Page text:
In Joel and Ethan Coen’s debut film, Blood Simple, the characters find themselves in a bad spot, and it only gets worse. When there’s a fire they don’t dump water on it, they dump gasoline. The word “accident” doesn’t even apply. Everybody in this film has no idea what they’re doing, but if they did, it would have all been a lot less interesting.
Truth has an elusiveness here that proves rather unfortunate for our hapless cast. Yet the movie doesn’t suffer from much second-guessing. Everything that happens here is entirely plausible.
Visually stylish in its day, Blood Simple looks a little dated now but not so much that you would give it much thought. It’s too tightly constructed, it’s got too much flair for you to give a damn. Still, Blood Simple doesn’t rank among my very favorite Coen features. It’s excellent, but the rewatchability isn’t as high as it is for, say, Miller’s Crossing. For every one hundred times I watch Miller’s Crossing, I may watch Blood Simple once, but there’s still something to be said for this, now, 25-year-old film I wouldn’t be surprised if many of the No Country for Old Men fans have yet to hear about, let alone see.
There are established motifs here, images that will be echoed in later Coen ventures whether its Barry Sonnenfeld or Roger Deakins manning the cam. Because we’re talking about this movie not only because it’s good, but because it’s the movie that brought us the Coen brothers. As such it holds a special place in movielovers’ hearts. The movie – and the filmmakers – even earned the respect of the great Zhang Yimou (Hero) whose latest film, A Simple Noodle Story is essentially a Blood Simple remake — in a weird sort of way.
In its time, Blood Simple was so celebrated there were some confused and irritated critical caucuses who later found themselves scratching their heads watching Raising Arizona, wondering where it all went wrong for the Coens in their sophomore effort. It’s a movie as far removed from Blood Simple as that film’s characters are from actualities. The truth is there’s nothing wrong with Raising Arizona, but the critical perceptions of who these guys were as filmmakers; that might have been. The Coens had no interest in being masters of moody neo-noir. Their agenda was easy: they had none.
Of course no one knew what to expect back then. Like the characters in Blood Simple, everyone was flying blind whether they knew it or not. The Coens broke into movies with Joel Coen serving as assistant editor for Sam Raimi on The Evil Dead in 1981. While he was doing that, a trailer for Blood Simple was cut before the movie ever went into production. The plan was to use the early trailer to promote the movie and score some funding. It worked. They landed a $1.5 million production budget, which was barely recovered upon release. Still, critics were more than pleased.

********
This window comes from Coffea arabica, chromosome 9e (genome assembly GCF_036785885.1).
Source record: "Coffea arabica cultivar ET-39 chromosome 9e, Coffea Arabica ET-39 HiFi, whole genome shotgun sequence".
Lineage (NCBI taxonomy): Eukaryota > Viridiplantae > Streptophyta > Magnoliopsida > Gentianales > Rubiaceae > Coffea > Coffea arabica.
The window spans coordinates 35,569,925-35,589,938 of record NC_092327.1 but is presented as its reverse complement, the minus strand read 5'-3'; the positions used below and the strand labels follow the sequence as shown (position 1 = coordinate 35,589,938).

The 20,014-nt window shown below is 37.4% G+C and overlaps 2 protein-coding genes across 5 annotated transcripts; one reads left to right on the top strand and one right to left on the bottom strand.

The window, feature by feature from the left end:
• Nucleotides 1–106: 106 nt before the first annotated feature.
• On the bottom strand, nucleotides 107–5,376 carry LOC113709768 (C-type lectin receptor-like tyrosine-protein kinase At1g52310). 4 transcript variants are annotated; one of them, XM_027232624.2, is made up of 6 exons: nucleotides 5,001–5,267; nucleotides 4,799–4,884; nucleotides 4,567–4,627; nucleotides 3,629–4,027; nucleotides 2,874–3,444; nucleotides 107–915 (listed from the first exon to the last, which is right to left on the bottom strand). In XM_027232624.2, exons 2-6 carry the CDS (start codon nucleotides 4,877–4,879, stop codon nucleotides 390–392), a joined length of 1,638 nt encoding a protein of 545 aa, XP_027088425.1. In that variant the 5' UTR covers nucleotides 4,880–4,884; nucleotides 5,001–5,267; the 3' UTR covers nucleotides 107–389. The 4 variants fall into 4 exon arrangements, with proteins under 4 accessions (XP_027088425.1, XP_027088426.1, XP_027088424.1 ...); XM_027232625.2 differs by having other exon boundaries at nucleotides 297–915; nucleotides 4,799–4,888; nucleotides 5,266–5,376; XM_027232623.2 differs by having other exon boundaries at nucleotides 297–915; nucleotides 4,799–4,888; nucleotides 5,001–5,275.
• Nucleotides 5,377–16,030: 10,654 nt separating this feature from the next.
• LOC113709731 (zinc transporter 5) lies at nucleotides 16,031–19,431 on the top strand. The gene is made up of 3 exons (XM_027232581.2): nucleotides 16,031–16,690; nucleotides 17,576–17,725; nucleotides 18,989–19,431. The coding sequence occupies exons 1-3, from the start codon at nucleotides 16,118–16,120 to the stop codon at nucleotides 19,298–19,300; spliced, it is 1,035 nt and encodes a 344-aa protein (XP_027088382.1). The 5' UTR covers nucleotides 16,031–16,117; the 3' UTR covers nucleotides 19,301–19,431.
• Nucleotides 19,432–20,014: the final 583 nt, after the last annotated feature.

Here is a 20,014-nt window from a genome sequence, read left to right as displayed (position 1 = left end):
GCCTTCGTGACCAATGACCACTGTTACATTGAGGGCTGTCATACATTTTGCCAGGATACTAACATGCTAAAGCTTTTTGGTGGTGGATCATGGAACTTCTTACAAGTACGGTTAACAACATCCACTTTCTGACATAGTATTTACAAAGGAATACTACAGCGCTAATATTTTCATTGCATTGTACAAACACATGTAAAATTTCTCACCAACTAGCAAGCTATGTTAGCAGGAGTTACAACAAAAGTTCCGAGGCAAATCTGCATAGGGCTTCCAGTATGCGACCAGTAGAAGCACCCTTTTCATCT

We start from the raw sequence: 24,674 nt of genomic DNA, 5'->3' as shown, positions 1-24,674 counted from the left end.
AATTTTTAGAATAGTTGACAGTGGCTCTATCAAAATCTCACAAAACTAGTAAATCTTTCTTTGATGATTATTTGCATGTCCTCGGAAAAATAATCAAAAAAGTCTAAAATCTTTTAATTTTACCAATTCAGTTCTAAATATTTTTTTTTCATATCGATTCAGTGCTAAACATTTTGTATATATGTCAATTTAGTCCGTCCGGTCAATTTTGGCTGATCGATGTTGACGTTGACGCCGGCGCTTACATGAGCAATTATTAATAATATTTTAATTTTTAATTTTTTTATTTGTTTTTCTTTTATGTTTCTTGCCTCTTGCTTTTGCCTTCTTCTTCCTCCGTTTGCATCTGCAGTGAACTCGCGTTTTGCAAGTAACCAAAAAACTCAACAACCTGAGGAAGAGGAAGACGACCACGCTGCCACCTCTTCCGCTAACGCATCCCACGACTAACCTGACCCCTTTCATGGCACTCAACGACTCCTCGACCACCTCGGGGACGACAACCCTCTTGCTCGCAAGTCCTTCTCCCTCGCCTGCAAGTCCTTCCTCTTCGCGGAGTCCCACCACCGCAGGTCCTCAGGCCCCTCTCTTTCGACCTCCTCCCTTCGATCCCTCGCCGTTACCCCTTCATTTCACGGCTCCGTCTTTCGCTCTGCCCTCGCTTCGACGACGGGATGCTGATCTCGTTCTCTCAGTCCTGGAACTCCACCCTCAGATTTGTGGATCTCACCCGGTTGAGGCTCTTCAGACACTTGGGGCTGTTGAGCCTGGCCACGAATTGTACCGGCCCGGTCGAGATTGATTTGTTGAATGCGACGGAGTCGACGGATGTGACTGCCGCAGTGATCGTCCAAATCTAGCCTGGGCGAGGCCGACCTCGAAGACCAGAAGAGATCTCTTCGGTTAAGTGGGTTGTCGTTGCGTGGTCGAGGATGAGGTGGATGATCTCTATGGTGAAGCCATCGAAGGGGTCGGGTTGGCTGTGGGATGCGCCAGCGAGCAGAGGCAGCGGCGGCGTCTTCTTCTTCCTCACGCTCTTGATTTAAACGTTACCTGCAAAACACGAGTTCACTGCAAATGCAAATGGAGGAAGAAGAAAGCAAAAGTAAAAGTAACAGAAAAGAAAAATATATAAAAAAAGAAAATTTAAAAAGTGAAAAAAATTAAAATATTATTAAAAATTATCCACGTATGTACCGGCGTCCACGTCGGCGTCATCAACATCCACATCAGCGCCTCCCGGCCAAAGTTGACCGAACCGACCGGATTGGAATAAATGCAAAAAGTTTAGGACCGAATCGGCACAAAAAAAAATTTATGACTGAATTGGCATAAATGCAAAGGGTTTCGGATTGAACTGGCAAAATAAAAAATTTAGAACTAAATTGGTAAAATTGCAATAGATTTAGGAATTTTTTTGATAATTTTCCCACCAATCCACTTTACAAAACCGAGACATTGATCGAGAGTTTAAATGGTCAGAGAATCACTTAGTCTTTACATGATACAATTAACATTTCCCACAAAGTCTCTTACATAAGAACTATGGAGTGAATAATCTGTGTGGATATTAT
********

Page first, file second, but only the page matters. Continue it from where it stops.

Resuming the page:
The critical community could barely contain themselves. It won the Grand Jury Prize at Sundance in 1985. In 2001, the movie landed on AFI’s 100 Years…100 Thrills list (at #98). Many compared the film to the greatest of Hitchcock or compared the debut to Orson Welles’s Citizen Kane. Not bad eh?
The movie begins slowly, but not lazily. You may find yourself relaxing a bit, laying your head down, letting the breath of a Coen feature wash over you like a tide of warm water. Soon, you start shifting a bit. Crossing one leg. Uncrossing, crossing over the other. Then you’re stuck, paralyzed; only watching. And before you know it, your head is in a vice and the brothers are tightening the screws. Tightening more. A leak of water from a mass of piping threatens a droplet. It falls. And the movie is over. You went to Coenville and back. And here’s the best part: more from the Coens is on the horizon. This was merely the starting point, and a remake of True Grit is next on the list and to miss it might be the biggest mistake you ever made, you Texas brush-popper!
NOTE: While Blood Simple was first shown on the festival circuit in late 1984, we are calling it official 25 years-old based on its January 18, 1985 release date.